About: Dislocation is a research topic. Over the lifetime, 36899 publications have been published within this topic receiving 872267 citations. The topic is also known as: dislocation in crystals.
Papers published on a yearly basis
12 Jun 1951-Philosophical transactions - Royal Society. Mathematical, physical and engineering sciences
TL;DR: In this paper, it was shown that the rate of growth of a surface containing dislocations is proportional to the square of the supersaturation for low values and to the first power for high values of the latter.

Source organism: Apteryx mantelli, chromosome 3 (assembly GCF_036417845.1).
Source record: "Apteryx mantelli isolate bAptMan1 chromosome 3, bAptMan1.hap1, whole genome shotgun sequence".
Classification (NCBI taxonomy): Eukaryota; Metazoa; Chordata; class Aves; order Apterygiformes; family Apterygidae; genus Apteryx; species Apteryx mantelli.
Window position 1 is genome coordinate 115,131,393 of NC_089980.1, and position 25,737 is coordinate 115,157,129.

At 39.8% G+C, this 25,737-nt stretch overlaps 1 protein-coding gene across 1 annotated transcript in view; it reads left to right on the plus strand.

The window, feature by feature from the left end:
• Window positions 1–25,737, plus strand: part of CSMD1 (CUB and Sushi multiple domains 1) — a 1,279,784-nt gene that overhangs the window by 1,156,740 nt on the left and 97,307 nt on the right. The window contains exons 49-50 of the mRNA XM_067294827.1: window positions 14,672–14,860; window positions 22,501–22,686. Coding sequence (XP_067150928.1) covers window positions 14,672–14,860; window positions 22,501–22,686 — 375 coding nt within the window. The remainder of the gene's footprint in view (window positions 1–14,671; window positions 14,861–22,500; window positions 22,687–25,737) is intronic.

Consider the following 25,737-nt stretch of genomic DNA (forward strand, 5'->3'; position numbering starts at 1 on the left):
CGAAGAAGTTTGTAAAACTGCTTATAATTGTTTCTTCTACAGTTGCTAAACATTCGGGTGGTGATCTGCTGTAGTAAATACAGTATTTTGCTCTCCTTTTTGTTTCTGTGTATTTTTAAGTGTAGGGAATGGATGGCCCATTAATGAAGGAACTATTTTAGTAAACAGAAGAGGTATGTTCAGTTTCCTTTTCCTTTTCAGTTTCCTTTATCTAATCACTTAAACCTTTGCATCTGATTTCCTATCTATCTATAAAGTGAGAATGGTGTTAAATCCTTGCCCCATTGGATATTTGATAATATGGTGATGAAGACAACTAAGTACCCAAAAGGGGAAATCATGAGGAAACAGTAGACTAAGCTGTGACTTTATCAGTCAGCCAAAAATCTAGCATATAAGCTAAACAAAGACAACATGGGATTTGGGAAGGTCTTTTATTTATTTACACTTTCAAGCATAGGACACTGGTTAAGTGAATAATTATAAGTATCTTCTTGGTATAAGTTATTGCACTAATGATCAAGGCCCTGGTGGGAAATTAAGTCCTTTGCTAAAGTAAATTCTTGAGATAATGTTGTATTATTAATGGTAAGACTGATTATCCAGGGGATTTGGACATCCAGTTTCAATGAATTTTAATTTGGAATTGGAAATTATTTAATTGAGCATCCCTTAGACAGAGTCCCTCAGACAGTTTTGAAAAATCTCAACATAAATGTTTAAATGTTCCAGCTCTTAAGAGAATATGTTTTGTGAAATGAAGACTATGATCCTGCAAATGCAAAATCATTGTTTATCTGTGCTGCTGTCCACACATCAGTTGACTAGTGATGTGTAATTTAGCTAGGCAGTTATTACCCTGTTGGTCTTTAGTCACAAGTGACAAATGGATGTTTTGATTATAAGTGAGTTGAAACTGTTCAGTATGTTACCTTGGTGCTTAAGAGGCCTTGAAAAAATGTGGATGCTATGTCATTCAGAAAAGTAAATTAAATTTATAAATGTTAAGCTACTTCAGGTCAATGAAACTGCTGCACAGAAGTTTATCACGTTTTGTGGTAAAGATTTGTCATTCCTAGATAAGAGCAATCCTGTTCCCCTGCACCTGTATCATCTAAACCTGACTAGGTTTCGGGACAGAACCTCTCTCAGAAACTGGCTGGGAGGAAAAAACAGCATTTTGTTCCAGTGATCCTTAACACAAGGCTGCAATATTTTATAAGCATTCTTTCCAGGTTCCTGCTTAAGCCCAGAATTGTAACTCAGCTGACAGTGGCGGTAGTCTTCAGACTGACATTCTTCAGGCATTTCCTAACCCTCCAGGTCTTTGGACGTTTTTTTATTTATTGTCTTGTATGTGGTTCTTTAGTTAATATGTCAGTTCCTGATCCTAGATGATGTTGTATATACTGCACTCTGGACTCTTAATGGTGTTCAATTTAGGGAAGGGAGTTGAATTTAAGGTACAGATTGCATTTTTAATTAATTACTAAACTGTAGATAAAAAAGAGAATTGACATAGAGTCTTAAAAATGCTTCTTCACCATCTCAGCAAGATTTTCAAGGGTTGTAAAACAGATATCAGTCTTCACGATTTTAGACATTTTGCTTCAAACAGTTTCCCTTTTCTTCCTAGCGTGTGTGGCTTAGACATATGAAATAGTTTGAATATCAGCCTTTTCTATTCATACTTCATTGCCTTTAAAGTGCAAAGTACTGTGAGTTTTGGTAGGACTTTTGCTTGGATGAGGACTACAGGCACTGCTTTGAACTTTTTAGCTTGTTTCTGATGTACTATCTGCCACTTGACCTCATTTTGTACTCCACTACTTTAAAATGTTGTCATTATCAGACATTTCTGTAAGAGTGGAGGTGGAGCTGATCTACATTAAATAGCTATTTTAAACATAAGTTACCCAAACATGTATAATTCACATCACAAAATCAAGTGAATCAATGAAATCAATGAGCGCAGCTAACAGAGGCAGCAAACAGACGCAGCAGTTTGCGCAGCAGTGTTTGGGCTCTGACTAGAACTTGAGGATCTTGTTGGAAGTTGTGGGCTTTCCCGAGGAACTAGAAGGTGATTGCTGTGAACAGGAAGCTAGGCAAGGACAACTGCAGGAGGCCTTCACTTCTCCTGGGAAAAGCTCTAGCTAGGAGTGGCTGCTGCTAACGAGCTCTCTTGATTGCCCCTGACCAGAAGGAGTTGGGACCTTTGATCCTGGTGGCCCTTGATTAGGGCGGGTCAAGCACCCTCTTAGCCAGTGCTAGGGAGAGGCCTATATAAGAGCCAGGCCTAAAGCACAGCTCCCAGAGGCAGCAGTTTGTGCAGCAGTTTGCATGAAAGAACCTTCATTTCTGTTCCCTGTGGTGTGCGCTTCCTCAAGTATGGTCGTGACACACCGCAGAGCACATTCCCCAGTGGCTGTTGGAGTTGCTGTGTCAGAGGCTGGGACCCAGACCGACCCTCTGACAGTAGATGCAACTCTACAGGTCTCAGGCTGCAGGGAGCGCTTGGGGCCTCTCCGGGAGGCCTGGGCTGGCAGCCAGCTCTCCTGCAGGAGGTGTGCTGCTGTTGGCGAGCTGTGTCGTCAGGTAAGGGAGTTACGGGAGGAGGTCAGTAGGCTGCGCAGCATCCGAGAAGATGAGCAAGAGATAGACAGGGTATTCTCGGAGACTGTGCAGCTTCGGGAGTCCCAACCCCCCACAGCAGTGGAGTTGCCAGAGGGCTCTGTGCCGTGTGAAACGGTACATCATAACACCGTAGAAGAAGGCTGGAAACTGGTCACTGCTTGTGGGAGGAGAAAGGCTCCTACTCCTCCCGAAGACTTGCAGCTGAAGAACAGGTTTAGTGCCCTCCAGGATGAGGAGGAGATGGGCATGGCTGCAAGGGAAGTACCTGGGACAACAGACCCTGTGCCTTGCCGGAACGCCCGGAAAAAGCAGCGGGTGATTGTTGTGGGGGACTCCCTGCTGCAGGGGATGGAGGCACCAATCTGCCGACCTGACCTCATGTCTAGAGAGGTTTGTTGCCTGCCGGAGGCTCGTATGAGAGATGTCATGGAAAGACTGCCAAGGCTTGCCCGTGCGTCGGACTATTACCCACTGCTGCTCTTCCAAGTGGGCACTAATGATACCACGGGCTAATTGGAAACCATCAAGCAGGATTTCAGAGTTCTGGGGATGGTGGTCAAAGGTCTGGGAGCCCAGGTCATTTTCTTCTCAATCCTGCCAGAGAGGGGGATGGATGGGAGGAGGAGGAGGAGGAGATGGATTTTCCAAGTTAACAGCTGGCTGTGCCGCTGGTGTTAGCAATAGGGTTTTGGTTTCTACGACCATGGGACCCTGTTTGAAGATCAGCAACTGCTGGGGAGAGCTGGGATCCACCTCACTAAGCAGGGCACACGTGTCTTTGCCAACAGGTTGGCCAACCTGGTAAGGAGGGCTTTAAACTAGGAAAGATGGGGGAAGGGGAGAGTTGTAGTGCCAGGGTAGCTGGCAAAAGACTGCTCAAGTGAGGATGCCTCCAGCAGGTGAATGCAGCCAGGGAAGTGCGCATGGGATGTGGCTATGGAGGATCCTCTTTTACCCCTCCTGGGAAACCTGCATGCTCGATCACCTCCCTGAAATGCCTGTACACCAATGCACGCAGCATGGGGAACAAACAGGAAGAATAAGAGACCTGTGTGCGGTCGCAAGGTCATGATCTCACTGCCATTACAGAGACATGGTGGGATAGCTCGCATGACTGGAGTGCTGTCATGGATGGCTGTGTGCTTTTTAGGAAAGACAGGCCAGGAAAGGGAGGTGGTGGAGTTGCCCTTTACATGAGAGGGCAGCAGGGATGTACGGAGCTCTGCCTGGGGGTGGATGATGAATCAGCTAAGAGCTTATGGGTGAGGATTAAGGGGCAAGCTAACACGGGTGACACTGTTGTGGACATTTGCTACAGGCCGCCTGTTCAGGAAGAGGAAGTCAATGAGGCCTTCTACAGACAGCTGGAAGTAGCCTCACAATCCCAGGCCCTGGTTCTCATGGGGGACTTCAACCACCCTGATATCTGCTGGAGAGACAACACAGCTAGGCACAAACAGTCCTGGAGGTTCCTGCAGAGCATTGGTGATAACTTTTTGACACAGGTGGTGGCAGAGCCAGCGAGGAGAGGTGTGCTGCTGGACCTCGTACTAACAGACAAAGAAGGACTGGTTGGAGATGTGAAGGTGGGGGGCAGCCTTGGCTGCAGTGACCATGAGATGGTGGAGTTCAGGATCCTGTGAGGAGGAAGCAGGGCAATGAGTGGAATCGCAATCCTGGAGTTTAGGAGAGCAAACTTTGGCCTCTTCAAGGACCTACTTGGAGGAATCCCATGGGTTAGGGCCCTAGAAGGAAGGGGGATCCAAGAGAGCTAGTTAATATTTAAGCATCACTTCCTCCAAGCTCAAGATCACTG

Abstract: Parts I and II deal with the theory of crystal growth, parts III and IV with the form (on the atomic scale) of a crystal surface in equilibrium with the vapour. In part I we calculate the rate of advance of monomolecular steps (i.e. the edges of incomplete monomolecular layers of the crystal) as a function of supersaturation in the vapour and the mean concentration of kinks in the steps. We show that in most cases of growth from the vapour the rate of advance of monomolecular steps will be independent of their crystallographic orientation, so that a growing closed step will be circular. We also find the rate of advance for parallel sequences of steps. In part II we find the resulting rate of growth and the steepness of the growth cones or growth pyramids when the persistence of steps is due to the presence of dislocations. The cases in which several or many dislocations are involved are analysed in some detail; it is shown that they will commonly differ little from the case of a single dislocation. The rate of growth of a surface containing dislocations is shown to be proportional to the square of the supersaturation for low values and to the first power for high values of the latter. Volmer & Schultze’s (1931) observations on the rate of growth of iodine crystals from the vapour can be explained in this way. The application of the same ideas to growth of crystals from solution is briefly discussed. Part III deals with the equilibrium structure of steps, especially the statistics of kinks in steps, as dependent on temperature, binding energy parameters, and crystallographic orientation. The shape and size of a two-dimensional nucleus (i.e. an ‘island* of new monolayer of crystal on a completed layer) in unstable equilibrium with a given supersaturation at a given temperature is obtained, whence a corrected activation energy for two-dimensional nucleation is evaluated. At moderately low supersaturations this is so large that a crystal would have no observable growth rate. For a crystal face containing two screw dislocations of opposite sense, joined by a step, the activation energy is still very large when their distance apart is less than the diameter of the corresponding critical nucleus; but for any greater separation it is zero. Part IV treats as a ‘co-operative phenomenon’ the temperature dependence of the structure of the surface of a perfect crystal, free from steps at absolute zero. It is shown that such a surface remains practically flat (save for single adsorbed molecules and vacant surface sites) until a transition temperature is reached, at which the roughness of the surface increases very rapidly (‘ surface melting ’). Assuming that the molecules in the surface are all in one or other of two levels, the results of Onsager (1944) for two-dimensional ferromagnets can be applied with little change. The transition temperature is of the order of, or higher than, the melting-point for crystal faces with nearest neighbour interactions in both directions (e.g. (100) faces of simple cubic or (111) or (100) faces of face-centred cubic crystals). When the interactions are of second nearest neighbour type in one direction (e.g. (110) faces of s.c. or f.c.c. crystals), the transition temperature is lower and corresponds to a surface melting of second nearest neighbour bonds. The error introduced by the assumed restriction to two available levels is investigated by a generalization of Bethe’s method (1935) to larger numbers of levels. This method gives an anomalous result for the two-level problem. The calculated transition temperature decreases substantially on going from two to three levels, but remains practically the same for larger numbers.